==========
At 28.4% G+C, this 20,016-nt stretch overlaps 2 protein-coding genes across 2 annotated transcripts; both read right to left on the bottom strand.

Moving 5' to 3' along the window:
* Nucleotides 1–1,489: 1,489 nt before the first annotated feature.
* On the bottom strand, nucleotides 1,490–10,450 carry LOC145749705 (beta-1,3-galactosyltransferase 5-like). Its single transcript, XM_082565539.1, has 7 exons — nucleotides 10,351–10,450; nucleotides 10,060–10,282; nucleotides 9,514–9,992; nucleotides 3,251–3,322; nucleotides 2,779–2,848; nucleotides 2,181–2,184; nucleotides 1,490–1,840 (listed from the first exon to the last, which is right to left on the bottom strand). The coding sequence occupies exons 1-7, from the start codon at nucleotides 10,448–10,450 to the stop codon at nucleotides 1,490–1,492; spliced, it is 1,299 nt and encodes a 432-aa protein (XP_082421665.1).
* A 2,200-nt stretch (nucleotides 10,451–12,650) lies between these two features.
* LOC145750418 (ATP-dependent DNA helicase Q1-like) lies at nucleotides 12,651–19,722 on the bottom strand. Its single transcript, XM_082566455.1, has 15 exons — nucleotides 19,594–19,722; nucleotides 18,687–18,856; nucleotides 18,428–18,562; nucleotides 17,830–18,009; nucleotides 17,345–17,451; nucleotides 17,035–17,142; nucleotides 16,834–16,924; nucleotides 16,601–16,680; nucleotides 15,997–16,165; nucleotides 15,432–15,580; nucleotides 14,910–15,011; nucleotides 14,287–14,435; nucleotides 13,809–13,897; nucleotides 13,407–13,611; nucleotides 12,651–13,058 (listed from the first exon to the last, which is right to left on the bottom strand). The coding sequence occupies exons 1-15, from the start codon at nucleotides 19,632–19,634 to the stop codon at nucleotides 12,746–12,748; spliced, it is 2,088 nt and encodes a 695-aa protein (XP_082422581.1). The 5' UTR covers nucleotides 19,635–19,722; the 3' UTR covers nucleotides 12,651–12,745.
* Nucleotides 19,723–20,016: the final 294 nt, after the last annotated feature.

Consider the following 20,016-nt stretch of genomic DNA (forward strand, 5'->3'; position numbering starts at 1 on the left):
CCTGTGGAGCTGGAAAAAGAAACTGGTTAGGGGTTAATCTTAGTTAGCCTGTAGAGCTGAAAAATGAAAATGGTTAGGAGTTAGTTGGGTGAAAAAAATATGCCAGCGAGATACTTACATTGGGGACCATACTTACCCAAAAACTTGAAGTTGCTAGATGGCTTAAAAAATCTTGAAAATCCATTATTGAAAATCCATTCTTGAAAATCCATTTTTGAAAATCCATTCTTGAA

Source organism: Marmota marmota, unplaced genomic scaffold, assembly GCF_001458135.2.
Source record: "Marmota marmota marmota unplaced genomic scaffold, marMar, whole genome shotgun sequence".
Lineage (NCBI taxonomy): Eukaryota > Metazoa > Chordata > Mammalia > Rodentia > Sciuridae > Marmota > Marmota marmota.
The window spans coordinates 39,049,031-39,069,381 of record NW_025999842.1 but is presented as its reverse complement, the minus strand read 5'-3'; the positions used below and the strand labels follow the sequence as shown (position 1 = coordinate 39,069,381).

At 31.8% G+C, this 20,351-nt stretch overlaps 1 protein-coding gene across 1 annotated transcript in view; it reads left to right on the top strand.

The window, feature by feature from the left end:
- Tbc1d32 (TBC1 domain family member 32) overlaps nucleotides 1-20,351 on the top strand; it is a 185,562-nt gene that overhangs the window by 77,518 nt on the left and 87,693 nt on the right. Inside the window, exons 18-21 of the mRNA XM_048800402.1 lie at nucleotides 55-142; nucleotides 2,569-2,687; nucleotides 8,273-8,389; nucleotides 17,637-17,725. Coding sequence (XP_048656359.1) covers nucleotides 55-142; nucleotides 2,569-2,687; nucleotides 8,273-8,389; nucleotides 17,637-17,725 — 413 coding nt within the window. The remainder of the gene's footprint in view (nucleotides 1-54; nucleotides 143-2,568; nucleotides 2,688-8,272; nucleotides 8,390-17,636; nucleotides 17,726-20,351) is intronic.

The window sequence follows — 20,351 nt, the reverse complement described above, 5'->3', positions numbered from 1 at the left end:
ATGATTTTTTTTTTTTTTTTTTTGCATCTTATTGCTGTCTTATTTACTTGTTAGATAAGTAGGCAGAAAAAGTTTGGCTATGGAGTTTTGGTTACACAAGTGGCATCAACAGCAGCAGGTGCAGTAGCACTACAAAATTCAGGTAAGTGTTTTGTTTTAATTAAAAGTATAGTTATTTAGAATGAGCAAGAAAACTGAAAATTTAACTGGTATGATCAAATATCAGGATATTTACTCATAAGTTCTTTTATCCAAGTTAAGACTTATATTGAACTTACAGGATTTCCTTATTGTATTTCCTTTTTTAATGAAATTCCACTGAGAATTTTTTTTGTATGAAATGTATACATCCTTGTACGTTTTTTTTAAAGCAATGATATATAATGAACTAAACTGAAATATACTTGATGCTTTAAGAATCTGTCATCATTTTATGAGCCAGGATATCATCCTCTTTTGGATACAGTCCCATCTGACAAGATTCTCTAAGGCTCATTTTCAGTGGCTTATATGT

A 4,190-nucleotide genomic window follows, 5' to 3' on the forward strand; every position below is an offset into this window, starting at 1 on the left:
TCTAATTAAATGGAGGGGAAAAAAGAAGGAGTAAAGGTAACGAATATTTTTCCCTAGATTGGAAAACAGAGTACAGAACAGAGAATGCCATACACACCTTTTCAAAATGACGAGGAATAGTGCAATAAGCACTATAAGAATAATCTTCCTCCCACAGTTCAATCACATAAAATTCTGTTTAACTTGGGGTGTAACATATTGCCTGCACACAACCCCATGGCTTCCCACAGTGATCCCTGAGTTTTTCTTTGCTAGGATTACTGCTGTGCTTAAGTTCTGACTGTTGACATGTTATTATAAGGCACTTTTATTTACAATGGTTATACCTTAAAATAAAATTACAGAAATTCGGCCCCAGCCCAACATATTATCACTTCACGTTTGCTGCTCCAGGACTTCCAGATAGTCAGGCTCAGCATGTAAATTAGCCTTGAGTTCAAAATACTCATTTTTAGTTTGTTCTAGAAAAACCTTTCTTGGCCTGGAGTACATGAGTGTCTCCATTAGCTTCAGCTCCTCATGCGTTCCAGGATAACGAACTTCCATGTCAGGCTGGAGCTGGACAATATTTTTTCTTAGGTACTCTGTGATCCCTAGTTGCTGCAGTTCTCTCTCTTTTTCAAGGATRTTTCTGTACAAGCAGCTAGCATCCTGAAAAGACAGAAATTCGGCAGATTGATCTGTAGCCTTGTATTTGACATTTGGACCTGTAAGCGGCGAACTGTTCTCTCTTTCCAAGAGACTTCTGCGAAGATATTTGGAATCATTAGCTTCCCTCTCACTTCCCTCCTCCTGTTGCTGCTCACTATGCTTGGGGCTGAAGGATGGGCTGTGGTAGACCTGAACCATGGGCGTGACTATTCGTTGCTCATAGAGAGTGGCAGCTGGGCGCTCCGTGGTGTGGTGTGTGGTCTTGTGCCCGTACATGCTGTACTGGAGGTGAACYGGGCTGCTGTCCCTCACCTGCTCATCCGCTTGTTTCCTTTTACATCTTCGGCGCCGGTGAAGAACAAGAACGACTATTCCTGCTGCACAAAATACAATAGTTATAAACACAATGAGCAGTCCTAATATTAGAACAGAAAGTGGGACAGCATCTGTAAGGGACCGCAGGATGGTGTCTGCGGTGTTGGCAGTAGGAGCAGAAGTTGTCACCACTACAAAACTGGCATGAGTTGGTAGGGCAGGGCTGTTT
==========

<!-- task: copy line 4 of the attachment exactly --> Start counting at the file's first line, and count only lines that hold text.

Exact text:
* On the bottom strand, nucleotides 1,490–10,450 carry LOC145749705 (beta-1,3-galactosyltransferase 5-like). Its single transcript, XM_082565539.1, has 7 exons — nucleotides 10,351–10,450; nucleotides 10,060–10,282; nucleotides 9,514–9,992; nucleotides 3,251–3,322; nucleotides 2,779–2,848; nucleotides 2,181–2,184; nucleotides 1,490–1,840 (listed from the first exon to the last, which is right to left on the bottom strand). The coding sequence occupies exons 1-7, from the start codon at nucleotides 10,448–10,450 to the stop codon at nucleotides 1,490–1,492; spliced, it is 1,299 nt and encodes a 432-aa protein (XP_082421665.1).